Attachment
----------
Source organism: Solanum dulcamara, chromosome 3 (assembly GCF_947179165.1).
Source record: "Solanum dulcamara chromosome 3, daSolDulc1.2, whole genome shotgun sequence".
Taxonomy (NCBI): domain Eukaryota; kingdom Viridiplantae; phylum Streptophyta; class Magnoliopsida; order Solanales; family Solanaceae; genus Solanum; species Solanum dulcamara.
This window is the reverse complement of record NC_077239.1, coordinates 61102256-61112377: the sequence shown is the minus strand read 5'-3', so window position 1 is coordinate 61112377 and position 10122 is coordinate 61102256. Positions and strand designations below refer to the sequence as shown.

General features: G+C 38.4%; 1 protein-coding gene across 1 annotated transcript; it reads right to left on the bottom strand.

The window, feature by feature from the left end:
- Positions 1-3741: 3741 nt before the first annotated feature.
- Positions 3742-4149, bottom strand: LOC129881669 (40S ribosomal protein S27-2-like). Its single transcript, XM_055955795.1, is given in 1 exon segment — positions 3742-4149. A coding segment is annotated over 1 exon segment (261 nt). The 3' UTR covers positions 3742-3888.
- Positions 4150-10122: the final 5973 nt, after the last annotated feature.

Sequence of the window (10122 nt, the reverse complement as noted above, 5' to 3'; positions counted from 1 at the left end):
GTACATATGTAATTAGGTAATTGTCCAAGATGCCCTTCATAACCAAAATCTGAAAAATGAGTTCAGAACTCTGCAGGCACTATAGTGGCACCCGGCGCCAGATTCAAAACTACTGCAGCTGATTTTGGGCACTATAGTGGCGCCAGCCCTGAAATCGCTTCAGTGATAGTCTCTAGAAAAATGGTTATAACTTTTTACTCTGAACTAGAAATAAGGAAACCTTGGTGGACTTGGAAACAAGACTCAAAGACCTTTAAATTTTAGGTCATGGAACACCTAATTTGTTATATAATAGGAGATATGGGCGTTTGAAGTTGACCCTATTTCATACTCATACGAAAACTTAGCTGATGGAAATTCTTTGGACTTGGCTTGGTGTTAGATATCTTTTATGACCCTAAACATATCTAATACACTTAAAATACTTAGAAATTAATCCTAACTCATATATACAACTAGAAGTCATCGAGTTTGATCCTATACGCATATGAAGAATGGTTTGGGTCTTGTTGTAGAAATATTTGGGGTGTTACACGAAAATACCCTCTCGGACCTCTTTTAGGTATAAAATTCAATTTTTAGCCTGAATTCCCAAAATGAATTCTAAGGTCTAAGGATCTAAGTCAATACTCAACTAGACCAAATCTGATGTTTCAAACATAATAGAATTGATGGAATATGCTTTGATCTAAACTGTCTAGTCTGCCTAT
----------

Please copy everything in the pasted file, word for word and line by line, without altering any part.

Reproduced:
Source organism: Solanum dulcamara, chromosome 3 (assembly GCF_947179165.1).
Source record: "Solanum dulcamara chromosome 3, daSolDulc1.2, whole genome shotgun sequence".
Taxonomy (NCBI): domain Eukaryota; kingdom Viridiplantae; phylum Streptophyta; class Magnoliopsida; order Solanales; family Solanaceae; genus Solanum; species Solanum dulcamara.
This window is the reverse complement of record NC_077239.1, coordinates 61102256-61112377: the sequence shown is the minus strand read 5'-3', so window position 1 is coordinate 61112377 and position 10122 is coordinate 61102256. Positions and strand designations below refer to the sequence as shown.

General features: G+C 38.4%; 1 protein-coding gene across 1 annotated transcript; it reads right to left on the bottom strand.

The window, feature by feature from the left end:
- Positions 1-3741: 3741 nt before the first annotated feature.
- Positions 3742-4149, bottom strand: LOC129881669 (40S ribosomal protein S27-2-like). Its single transcript, XM_055955795.1, is given in 1 exon segment — positions 3742-4149. A coding segment is annotated over 1 exon segment (261 nt). The 3' UTR covers positions 3742-3888.
- Positions 4150-10122: the final 5973 nt, after the last annotated feature.

Sequence of the window (10122 nt, the reverse complement as noted above, 5' to 3'; positions counted from 1 at the left end):
GTACATATGTAATTAGGTAATTGTCCAAGATGCCCTTCATAACCAAAATCTGAAAAATGAGTTCAGAACTCTGCAGGCACTATAGTGGCACCCGGCGCCAGATTCAAAACTACTGCAGCTGATTTTGGGCACTATAGTGGCGCCAGCCCTGAAATCGCTTCAGTGATAGTCTCTAGAAAAATGGTTATAACTTTTTACTCTGAACTAGAAATAAGGAAACCTTGGTGGACTTGGAAACAAGACTCAAAGACCTTTAAATTTTAGGTCATGGAACACCTAATTTGTTATATAATAGGAGATATGGGCGTTTGAAGTTGACCCTATTTCATACTCATACGAAAACTTAGCTGATGGAAATTCTTTGGACTTGGCTTGGTGTTAGATATCTTTTATGACCCTAAACATATCTAATACACTTAAAATACTTAGAAATTAATCCTAACTCATATATACAACTAGAAGTCATCGAGTTTGATCCTATACGCATATGAAGAATGGTTTGGGTCTTGTTGTAGAAATATTTGGGGTGTTACACGAAAATACCCTCTCGGACCTCTTTTAGGTATAAAATTCAATTTTTAGCCTGAATTCCCAAAATGAATTCTAAGGTCTAAGGATCTAAGTCAATACTCAACTAGACCAAATCTGATGTTTCAAACATAATAGAATTGATGGAATATGCTTTGATCTAAACTGTCTAGTCTGCCTAT